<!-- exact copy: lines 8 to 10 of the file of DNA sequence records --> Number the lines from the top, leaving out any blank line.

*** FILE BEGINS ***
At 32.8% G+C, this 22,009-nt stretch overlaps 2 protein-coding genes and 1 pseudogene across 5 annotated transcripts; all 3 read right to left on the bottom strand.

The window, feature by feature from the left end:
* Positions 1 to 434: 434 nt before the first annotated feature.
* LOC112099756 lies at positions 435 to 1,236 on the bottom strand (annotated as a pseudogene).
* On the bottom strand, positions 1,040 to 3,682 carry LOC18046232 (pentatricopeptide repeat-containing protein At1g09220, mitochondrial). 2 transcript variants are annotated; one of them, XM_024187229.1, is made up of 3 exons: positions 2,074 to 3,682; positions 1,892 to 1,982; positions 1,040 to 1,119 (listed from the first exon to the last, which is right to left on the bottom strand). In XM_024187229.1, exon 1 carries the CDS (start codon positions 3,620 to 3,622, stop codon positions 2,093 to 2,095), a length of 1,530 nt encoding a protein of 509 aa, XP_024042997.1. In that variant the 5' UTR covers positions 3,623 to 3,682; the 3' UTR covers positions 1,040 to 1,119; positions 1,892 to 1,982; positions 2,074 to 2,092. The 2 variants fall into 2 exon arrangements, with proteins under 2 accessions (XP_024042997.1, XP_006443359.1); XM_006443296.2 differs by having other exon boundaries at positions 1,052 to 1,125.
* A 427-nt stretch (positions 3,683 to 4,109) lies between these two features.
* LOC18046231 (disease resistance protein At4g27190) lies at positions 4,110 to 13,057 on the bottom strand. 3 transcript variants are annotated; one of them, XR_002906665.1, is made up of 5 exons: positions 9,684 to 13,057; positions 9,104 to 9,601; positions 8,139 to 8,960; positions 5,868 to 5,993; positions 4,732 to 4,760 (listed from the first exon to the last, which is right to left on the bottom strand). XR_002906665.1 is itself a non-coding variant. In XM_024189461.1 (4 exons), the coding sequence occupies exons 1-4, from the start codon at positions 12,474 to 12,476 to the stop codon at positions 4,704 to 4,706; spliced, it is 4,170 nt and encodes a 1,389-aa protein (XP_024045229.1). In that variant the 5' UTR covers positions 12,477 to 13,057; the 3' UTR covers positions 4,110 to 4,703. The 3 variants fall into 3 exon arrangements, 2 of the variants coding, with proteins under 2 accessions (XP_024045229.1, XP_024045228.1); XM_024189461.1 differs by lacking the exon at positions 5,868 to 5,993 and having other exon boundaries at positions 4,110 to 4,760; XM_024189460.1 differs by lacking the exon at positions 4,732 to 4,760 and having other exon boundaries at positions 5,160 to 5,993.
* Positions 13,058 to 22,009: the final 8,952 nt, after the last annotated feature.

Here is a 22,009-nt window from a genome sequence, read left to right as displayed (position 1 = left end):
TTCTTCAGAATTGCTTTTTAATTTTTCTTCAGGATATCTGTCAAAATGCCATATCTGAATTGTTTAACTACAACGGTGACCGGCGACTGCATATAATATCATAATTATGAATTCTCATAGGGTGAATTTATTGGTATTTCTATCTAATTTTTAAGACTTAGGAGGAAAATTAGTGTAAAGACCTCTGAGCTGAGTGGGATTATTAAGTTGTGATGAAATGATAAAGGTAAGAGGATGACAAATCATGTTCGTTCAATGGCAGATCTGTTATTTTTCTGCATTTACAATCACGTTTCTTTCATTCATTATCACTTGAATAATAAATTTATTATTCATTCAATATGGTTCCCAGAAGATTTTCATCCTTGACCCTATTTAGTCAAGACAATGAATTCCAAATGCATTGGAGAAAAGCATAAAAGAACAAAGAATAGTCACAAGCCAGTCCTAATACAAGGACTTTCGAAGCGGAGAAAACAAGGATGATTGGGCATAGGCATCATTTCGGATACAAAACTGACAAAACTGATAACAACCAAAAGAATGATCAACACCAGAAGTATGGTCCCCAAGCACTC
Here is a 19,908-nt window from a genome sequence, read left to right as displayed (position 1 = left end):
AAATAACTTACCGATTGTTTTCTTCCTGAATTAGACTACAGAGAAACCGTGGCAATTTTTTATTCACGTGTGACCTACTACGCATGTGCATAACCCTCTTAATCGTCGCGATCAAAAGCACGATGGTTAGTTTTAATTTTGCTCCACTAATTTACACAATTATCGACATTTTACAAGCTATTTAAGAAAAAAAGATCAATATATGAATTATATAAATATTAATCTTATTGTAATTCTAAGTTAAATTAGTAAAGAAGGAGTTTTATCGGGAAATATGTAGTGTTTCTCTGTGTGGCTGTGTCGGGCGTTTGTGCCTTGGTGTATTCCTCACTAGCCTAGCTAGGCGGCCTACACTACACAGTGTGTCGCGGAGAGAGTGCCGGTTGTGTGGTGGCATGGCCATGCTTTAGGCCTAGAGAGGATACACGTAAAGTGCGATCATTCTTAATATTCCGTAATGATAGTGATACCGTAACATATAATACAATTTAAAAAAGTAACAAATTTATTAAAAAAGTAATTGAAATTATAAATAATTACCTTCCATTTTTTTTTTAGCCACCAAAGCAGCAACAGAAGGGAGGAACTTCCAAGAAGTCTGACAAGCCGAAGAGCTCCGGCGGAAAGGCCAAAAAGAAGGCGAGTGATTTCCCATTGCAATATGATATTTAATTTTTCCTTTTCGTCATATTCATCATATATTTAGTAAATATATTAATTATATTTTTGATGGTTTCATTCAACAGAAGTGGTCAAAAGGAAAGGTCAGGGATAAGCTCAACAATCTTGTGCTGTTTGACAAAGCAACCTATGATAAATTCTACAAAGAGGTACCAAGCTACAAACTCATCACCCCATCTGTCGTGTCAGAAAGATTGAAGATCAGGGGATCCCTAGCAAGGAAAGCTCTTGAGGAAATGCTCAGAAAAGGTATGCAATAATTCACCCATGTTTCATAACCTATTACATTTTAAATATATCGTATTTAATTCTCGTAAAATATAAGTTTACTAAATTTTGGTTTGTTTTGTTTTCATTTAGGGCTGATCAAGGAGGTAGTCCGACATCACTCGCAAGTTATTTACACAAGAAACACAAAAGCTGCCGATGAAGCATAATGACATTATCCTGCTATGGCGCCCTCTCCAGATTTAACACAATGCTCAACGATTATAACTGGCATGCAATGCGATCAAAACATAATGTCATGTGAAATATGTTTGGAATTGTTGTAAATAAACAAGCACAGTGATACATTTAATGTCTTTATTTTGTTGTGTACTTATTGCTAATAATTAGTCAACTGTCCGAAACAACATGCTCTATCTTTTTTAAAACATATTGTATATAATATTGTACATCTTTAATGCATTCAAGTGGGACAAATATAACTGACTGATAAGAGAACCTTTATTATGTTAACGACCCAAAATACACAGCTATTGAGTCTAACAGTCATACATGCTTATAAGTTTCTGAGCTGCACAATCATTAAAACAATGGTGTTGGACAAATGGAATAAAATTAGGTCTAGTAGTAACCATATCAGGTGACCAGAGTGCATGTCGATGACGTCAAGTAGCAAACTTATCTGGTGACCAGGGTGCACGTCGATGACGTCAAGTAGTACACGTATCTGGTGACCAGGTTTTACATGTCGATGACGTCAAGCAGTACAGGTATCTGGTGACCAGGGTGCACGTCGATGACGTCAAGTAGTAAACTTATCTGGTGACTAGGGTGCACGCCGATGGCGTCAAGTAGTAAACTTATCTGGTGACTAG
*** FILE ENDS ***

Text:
* Positions 13,058 to 22,009: the final 8,952 nt, after the last annotated feature.

Here is a 22,009-nt window from a genome sequence, read left to right as displayed (position 1 = left end):
TTCTTCAGAATTGCTTTTTAATTTTTCTTCAGGATATCTGTCAAAATGCCATATCTGAATTGTTTAACTACAACGGTGACCGGCGACTGCATATAATATCATAATTATGAATTCTCATAGGGTGAATTTATTGGTATTTCTATCTAATTTTTAAGACTTAGGAGGAAAATTAGTGTAAAGACCTCTGAGCTGAGTGGGATTATTAAGTTGTGATGAAATGATAAAGGTAAGAGGATGACAAATCATGTTCGTTCAATGGCAGATCTGTTATTTTTCTGCATTTACAATCACGTTTCTTTCATTCATTATCACTTGAATAATAAATTTATTATTCATTCAATATGGTTCCCAGAAGATTTTCATCCTTGACCCTATTTAGTCAAGACAATGAATTCCAAATGCATTGGAGAAAAGCATAAAAGAACAAAGAATAGTCACAAGCCAGTCCTAATACAAGGACTTTCGAAGCGGAGAAAACAAGGATGATTGGGCATAGGCATCATTTCGGATACAAAACTGACAAAACTGATAACAACCAAAAGAATGATCAACACCAGAAGTATGGTCCCCAAGCACTC